I spend most of my time here talking about Silas’s “bad” side–his anxieties and what we do about them, or his various food problems. This is, partly, because I like to imagine that my travails are helpful to other people. Also, it’s more exciting reading than “Day 132: Silas did not chew on anything.”

So I’d like to take a minute and brag.

I’ve been teaching Silas to lie down on his expensive dog bed that he never liked. (The cue is going to be “Rest,” because he already knows that “Bed” is the thing the people sleep in.) His bed, because he insisted that it be in the middle of the living room, is about five feet from his crate. One of the easiest ways to get him off the bed, so that I can cue him to get back on the bed is to send him to his crate.

Because I’ve been inhaling all things Susan Garrett for the past few weeks, we’ve been using a combination of treats and tug as our training reward. That means that while we’ve been training, we’ve also been working on giving the tug toy back when I ask and waiting to take the toy until he’s been cued.

After, literally, no more than half a dozen sessions Silas will wait in his crate while I enticingly dangle his favorite, special tug toy outside the door, until I tell him he can take the toy.

This is a dog who had no concept of “take it,” (he did know the principle, but there was no specific cue and we had only used it with food) and had never been trained to stay in his crate with the door open until released.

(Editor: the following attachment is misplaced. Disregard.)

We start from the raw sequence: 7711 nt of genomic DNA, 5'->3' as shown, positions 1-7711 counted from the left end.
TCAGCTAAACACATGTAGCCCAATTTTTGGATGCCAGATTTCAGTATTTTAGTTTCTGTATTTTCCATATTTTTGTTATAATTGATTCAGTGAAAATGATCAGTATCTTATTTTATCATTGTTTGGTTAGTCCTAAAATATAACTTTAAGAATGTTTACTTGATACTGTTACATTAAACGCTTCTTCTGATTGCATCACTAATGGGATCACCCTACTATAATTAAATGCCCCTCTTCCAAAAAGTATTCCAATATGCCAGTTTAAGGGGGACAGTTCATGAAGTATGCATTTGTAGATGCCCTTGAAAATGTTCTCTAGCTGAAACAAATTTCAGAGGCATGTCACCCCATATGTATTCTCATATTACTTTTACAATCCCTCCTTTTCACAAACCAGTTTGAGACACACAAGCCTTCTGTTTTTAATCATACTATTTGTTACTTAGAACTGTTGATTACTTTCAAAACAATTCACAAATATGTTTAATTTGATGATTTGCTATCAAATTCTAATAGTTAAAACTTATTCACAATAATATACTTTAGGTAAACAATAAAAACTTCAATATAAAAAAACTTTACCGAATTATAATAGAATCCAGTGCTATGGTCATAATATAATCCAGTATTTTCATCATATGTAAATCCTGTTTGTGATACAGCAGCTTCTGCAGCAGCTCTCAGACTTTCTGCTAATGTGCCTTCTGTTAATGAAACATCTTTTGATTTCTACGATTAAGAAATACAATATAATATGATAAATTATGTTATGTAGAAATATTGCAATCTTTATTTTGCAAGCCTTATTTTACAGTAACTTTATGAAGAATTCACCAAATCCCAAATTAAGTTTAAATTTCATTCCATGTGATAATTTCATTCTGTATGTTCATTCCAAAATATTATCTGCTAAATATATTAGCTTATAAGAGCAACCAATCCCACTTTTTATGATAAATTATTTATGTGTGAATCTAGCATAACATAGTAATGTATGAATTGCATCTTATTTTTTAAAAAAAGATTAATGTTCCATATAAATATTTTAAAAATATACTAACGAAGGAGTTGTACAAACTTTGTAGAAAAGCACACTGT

I like to think that this is brilliance at work. And that is some of it. He’s very good at making intuitive leaps in his training. I was still teaching “take it” separately, not as a release cue at all, when he voluntarily started to offer the combination behavior. I was dangling his toy, preparing to say “Take it” just before his teeth closed, when I realized that he was still lying down in his crate watching me.

More importantly, this is the power of finding something that your dog really loves and coupling it with his training. Silas is not only learning things incredibly fast, he’s practically vibrating with joy during these training sessions. The play reward is both more Silas’s style, and it makes it easier for both parties to have fun with training.

Does your training look like this?


5 thoughts on “Smart

  1. It’s important to find which reward works best for your dog as not all dogs respond to the same thing. In our drop in agility class we use treats to teach the dogs, except Brisco, a pittie mix was more excited for his squeaker toy. When it was suggested to his parents to use the toy instead of the food, they got a more focused dog and a better agility run.

    I’m glad you found something that works for Silas. You may find taking that toy with you to the park and other places he may be worried in, really helps him a lot. AND you’ll cut down on your food bill. Perhaps keeping his favorite toy out and using it only for training. 🙂


  2. It’s always fascinating to me to see what motivates different dogs to learn. I guess like humans all dogs have different backgrounds and their own preferences. Too often it’s easy to forget their individuality.


  3. That is a gorgeous photo of Silas…what a bright and happy face! My Murphy was never all that food oriented but tennis balls were gifts from above so our training reward was always a high bounce of the tennis ball


  4. That’s awesome! I need to incorporate more tug into my training. I have yet to figure out how to teach them “hold it”. I like to teach a go to your bed command also. They know “go lie down” but that just means lie down anywhere, even if it’s on my lap:) Silas might have his struggles, but he does have the best face, I can’t get over it:D


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